I've been participating in National Novel Writing Month now for about seven years – NaNo 2014 will be my eighth, in fact. Since I penned the first words of my first ever NaNo novel back in 2007 (it was called Trinity and it was awful), NaNoWriMo has become a huge part of my life. I've won five out of seven attempts - in 2008 I gave up about 4000 words in because of college work – and the event is now one of the highlights of my year.
I've never been able to donate, though, which has always bugged me. Back in 2007, I was in my last year of high school and had literally no money, not even a bank account. Then I was in college, with a bank account but hardly any money to live on. And then I was either on Job Seeker's, which barely allows you to feed yourself, or working temp jobs on minimal hours at minimum wage.
Lately, things have been better. My job is secure, I'm working hard. I've treated myself to a Kindle, which will be an excellent back-up writing device should my laptop fail me (which it inevitably will, this November). I've been faced with a succession of vet bills in this past month, mostly unexpected, which I've actually been able to cope with. I have a small amount of savings – I've never had savings before!
So today I decided that I was finally going to get myself that halo. And I've decided that it won't just be a one-off donation of $10, I've set up a $10 monthly donation.
The thing is, I owe NaNoWriMo, and the good people who run it, a lot. They've taken a hobby that's pretty solitary and turned it into something social, and made it so much more fun. I've made some wonderful friends through NaNo who I see throughout the year; brilliant, hilarious people who I never would have met otherwise. People to laugh with, word sprint with, celebrate with, share advice and support with. Plus I get the chance to read the embryonic work of some truly excellent writers, which is a rare and amazing thing.
I've learned a lot about discipline. I've learned a lot about myself as a writer; I can comfortably hit 2000 words a day, my all time record has been 10000 words, and I've learned that I also burn myself out when I push myself and do that much. I've come to understand the benefits of writing every day, even if it's just a little bit, and I've discovered the joys of hitting those targets early in the day and realising that I actually have a few hours to push myself even further. I've learned to seek out those little pockets of dead time to turn into writing time; waiting for appointments, bus and train rides, the half an hour or so before I head to work where I can't really do anything else.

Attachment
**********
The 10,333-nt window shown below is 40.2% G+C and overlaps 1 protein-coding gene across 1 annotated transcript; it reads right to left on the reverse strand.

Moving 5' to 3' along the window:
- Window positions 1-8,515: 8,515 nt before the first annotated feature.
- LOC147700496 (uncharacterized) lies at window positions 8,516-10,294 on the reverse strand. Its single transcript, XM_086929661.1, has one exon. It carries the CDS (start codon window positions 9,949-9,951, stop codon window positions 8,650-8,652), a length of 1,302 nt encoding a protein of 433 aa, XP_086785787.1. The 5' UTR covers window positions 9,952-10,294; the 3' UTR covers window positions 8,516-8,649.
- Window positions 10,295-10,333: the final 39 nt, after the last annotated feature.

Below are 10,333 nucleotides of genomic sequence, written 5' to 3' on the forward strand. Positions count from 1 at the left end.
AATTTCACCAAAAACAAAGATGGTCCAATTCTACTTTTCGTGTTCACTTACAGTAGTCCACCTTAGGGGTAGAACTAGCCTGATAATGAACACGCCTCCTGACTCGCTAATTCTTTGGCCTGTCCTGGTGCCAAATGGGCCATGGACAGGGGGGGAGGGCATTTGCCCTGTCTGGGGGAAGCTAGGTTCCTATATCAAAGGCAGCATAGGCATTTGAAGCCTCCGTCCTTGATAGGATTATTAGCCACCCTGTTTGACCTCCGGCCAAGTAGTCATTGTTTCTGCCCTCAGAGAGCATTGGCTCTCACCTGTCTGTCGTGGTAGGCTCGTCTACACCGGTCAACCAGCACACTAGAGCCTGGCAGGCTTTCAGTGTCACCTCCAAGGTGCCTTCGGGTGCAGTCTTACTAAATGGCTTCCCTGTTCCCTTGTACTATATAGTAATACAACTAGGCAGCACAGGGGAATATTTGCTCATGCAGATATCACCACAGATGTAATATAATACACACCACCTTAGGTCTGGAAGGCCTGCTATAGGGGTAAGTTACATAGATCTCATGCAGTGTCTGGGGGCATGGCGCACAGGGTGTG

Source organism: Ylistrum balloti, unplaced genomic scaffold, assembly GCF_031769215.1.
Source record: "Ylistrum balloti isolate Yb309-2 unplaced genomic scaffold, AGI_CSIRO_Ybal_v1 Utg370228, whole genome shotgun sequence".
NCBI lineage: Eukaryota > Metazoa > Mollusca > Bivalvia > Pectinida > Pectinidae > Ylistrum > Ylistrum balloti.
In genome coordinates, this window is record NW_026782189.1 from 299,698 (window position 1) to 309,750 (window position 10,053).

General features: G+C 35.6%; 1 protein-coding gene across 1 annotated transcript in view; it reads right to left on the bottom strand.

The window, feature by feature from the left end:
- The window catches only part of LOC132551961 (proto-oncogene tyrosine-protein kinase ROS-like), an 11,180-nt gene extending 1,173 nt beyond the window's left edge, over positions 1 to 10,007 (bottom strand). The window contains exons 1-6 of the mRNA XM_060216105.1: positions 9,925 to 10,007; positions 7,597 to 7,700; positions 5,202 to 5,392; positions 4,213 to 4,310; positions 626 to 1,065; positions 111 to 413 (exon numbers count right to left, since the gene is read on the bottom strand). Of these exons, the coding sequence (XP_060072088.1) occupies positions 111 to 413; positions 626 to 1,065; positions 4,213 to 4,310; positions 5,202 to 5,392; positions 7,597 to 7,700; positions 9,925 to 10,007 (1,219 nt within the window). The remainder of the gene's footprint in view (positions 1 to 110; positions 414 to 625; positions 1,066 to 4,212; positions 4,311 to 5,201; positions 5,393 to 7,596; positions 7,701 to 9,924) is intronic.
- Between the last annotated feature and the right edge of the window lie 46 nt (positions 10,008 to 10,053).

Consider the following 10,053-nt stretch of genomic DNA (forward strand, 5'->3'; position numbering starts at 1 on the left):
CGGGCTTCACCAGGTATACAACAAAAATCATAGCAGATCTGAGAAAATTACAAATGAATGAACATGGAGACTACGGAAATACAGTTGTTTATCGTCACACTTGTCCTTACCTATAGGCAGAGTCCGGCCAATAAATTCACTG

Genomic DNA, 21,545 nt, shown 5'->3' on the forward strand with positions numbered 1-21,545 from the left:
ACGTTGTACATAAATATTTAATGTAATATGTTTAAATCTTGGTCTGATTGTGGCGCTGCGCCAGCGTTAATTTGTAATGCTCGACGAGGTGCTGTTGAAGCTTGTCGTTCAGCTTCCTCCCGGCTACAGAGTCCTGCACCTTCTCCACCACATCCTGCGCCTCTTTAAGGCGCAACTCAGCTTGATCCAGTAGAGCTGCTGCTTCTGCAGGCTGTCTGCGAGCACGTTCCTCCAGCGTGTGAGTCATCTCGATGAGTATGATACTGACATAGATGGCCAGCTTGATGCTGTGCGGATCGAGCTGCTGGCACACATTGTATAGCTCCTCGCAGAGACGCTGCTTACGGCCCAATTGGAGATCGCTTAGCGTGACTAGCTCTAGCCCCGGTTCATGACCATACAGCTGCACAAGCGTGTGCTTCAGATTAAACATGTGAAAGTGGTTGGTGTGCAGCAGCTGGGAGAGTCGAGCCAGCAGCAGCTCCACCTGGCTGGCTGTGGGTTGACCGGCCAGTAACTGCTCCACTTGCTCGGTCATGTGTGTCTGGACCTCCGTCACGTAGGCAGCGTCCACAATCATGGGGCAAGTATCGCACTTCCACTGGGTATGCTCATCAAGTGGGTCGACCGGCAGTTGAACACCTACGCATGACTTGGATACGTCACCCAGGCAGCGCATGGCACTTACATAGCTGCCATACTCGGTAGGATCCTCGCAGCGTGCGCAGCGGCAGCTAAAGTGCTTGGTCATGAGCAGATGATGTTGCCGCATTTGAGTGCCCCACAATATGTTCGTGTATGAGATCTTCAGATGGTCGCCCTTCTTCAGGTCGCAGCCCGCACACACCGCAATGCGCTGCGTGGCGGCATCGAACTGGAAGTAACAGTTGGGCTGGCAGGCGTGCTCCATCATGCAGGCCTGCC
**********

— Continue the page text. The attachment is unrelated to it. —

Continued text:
Plus, without NaNoWriMo, I don't think I'd still be writing The Great Couch Happening of '69 today. It would be sitting, long abandoned, in the 'old stuff' folder in the writing section of my Google Drive. There have been times where I've gone weeks or months without writing a word but I've always been able to count on NaNo, its people and its support network to give me that much-needed boost. I sometimes think that NaNoWriMo embodies the spirit of 'Couch' a little bit; that freewheeling craziness, the pretty personal mad humour that comes from me just letting go and expressing myself. Without NaNoWriMo and everything it's taught me, 'Couch' wouldn't be what it is today. It's a rubbish book, but it's mine and I'm oddly proud of it so far.
So that's why I've decided to donate $10 a month to The Office of Letters and Light. They've given me so much over the past seven years; it's about time I gave something back.
If you'd like to take part in National Novel Writing Month, you can sign up to the site here. If you're under eighteen and would rather set your own word count goal, then maybe their Young Writer's Program is the thing for you! There are also two Camp NaNoWriMo events in April and July, for those of us who like to catch some sun while we write. You don't have to donate to take part, but that halo on your avatar does look pretty damn awesome... just saying!
It brings out my eyes.